Associated Faculty

 

Marlies Dolezal

 

Institute of Population Genetics
University of Veterinary Medicine Vienna

publications

Research area:

Marlies A. Dolezal is a quantitative geneticist and animal breeder. She has mapped QTLs using pedigree based and whole genome association analysis for a variety of production and fitness traits in livestock populations. Methodological work included the development of a new mapping technique for selective DNA pooling and combining population and quantitative genomics approaches to increase mapping power. Recent work has focussed on identifying and genetically characterizing copy number variants in cattle and pig populations.

 

 

Arndt von Haeseler

 

Professor, Center of Integrative Bioinformatics Vienna
Max F. Perutz Laboratories

publications

Research area: Theoretical molecular evolution

Arndt von Haeseler has long standing research interest in understanding the theoretical foundations of molecular evolution. He puts special emphasis on modeling the evolutionary process on different levels of complexities. Besides modeling evolution he also uses evolutionary models to infer the past from data provided by contemporary organisms. To achieve these goals he applies methodological tools from Mathematics and Computer Sciences. Moreover, his group is involved in the development of bioinformatics platforms to handle large amount of data.

 

 

Robert Kofler

 

Institute of Population Genetics
University of Veterinary Medicine Vienna

publications

Research area:

Given the outstanding importance of transposable elements (TE) for genome evolution, adaptation to novel environments and human diseases, our knowledge about the evolution of TE dynamics is surprisingly limited. Why are some species, like Arabidopsis thaliana, almost free of transposons while for other species, like Paris japonica, transposons constitute bulk of the genome? Why are some species, like humans, mostly containing RNA transposons while other's like Caenorhabditis are mostly containing DNA transposons? It is my aim to shed light on the forces that drive the evolution of TE content and composition in different species. I approach these questions both at a macroevolutionary level, comparing the TE content in related species, and at a microevolutionary level, investigating TE activity in experimentally evolving populations.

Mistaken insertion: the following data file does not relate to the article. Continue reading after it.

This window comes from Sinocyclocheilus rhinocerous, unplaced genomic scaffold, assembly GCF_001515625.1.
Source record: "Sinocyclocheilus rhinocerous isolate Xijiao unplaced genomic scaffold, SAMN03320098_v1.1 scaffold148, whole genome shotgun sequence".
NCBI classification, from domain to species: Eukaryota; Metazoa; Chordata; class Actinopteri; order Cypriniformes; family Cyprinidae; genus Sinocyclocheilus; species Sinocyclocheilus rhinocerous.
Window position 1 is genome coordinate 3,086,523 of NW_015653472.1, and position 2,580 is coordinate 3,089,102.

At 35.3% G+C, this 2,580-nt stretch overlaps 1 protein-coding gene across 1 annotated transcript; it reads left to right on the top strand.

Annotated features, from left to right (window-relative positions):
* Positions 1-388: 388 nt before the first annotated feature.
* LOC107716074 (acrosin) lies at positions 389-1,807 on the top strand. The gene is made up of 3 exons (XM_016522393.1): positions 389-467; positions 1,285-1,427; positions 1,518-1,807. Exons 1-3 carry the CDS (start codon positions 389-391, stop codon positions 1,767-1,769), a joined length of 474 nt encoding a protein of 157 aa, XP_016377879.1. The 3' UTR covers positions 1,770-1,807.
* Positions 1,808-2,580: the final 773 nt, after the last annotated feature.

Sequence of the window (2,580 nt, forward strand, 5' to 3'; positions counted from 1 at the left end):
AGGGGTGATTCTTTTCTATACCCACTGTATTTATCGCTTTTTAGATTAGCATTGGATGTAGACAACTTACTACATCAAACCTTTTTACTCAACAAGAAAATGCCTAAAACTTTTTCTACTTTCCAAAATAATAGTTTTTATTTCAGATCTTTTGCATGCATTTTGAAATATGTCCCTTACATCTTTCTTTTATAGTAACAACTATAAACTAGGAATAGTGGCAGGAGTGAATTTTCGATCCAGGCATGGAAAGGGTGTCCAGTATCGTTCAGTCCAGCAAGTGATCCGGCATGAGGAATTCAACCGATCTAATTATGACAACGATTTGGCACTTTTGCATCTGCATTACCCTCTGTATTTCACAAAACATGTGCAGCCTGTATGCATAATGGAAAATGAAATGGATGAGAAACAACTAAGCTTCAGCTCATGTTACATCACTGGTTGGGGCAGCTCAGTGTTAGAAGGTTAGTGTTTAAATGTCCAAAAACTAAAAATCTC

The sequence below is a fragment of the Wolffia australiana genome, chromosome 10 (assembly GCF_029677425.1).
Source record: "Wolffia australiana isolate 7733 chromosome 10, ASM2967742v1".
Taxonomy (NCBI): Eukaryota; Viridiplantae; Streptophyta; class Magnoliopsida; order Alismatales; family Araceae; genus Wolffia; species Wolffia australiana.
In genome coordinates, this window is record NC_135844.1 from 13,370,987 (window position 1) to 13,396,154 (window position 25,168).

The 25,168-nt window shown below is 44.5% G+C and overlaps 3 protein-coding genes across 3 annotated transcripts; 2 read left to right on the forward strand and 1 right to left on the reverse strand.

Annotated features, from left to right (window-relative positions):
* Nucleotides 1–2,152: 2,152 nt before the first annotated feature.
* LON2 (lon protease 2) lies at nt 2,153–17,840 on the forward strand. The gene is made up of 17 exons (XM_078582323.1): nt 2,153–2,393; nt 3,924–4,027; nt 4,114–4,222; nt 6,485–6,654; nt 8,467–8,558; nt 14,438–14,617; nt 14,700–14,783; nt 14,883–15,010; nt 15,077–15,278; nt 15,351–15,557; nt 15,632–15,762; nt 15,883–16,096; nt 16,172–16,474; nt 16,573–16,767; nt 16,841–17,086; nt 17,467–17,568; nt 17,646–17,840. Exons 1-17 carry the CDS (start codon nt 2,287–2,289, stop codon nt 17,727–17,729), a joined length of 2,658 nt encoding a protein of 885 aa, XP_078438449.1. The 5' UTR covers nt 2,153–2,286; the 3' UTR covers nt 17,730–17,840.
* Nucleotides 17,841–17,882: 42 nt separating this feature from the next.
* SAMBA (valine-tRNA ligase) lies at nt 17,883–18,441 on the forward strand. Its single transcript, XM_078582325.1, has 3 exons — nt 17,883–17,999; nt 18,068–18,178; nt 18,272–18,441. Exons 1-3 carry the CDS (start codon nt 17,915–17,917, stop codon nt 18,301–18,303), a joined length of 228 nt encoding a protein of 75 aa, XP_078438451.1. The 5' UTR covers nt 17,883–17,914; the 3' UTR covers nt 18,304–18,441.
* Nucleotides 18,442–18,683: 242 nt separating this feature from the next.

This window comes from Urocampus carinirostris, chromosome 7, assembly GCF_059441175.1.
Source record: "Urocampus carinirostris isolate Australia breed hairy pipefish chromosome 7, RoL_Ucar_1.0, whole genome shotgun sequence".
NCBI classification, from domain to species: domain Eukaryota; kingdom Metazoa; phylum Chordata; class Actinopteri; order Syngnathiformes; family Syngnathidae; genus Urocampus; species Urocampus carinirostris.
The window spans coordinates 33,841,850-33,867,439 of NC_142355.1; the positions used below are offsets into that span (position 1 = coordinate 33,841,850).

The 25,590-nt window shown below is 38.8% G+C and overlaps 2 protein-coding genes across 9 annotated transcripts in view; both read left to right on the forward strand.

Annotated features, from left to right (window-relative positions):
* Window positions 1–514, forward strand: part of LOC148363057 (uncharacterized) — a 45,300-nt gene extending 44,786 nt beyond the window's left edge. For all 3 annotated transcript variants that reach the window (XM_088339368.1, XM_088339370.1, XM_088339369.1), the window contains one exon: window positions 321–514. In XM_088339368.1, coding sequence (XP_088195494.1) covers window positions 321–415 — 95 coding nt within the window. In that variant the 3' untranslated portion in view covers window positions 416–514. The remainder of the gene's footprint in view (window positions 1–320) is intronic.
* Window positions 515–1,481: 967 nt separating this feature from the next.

I'm also interested in novel methods that allow to dissect the genetic basis of quantitative traits. Most of the variation of traits relevant in medicine, agriculture, sociobiology, ecology and evolution is quantitative. Understanding the genetic basis of such quantitative (or complex) traits is considered key for improving crop yield, leveraging personalized medicine and comprehending poorly understood evolutionary processes such as extinctions, adaptation, speciation, canalization and phenotypic plasticity. It is thus not surprising that unraveling the genetic basis of quantitative or complex traits is considered to be a key challenge for biology in the 21st century.